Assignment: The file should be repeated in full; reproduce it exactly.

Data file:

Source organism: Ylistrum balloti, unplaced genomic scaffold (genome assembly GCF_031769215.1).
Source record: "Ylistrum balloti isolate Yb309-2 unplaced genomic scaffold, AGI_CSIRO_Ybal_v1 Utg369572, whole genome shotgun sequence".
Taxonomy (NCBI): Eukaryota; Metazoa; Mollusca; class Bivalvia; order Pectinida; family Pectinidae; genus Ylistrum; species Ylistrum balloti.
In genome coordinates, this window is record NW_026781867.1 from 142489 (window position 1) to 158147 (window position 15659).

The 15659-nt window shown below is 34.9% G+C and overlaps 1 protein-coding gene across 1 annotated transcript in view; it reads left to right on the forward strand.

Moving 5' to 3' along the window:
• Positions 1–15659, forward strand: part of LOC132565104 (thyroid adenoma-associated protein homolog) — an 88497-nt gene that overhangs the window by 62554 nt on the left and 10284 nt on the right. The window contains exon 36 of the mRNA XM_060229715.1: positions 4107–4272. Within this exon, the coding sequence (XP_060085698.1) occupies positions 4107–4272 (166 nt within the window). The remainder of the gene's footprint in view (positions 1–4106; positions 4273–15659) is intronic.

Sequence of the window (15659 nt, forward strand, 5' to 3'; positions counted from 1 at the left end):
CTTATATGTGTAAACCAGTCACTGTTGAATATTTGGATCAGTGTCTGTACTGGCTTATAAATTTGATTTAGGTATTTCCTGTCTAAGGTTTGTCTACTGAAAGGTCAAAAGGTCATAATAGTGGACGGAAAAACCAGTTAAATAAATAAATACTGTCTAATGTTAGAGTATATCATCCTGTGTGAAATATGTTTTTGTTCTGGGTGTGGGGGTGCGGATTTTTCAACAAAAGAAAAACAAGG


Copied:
Source organism: Ylistrum balloti, unplaced genomic scaffold (genome assembly GCF_031769215.1).
Source record: "Ylistrum balloti isolate Yb309-2 unplaced genomic scaffold, AGI_CSIRO_Ybal_v1 Utg369572, whole genome shotgun sequence".
Taxonomy (NCBI): Eukaryota; Metazoa; Mollusca; class Bivalvia; order Pectinida; family Pectinidae; genus Ylistrum; species Ylistrum balloti.
In genome coordinates, this window is record NW_026781867.1 from 142489 (window position 1) to 158147 (window position 15659).

The 15659-nt window shown below is 34.9% G+C and overlaps 1 protein-coding gene across 1 annotated transcript in view; it reads left to right on the forward strand.

Moving 5' to 3' along the window:
• Positions 1–15659, forward strand: part of LOC132565104 (thyroid adenoma-associated protein homolog) — an 88497-nt gene that overhangs the window by 62554 nt on the left and 10284 nt on the right. The window contains exon 36 of the mRNA XM_060229715.1: positions 4107–4272. Within this exon, the coding sequence (XP_060085698.1) occupies positions 4107–4272 (166 nt within the window). The remainder of the gene's footprint in view (positions 1–4106; positions 4273–15659) is intronic.

Sequence of the window (15659 nt, forward strand, 5' to 3'; positions counted from 1 at the left end):
CTTATATGTGTAAACCAGTCACTGTTGAATATTTGGATCAGTGTCTGTACTGGCTTATAAATTTGATTTAGGTATTTCCTGTCTAAGGTTTGTCTACTGAAAGGTCAAAAGGTCATAATAGTGGACGGAAAAACCAGTTAAATAAATAAATACTGTCTAATGTTAGAGTATATCATCCTGTGTGAAATATGTTTTTGTTCTGGGTGTGGGGGTGCGGATTTTTCAACAAAAGAAAAACAAGG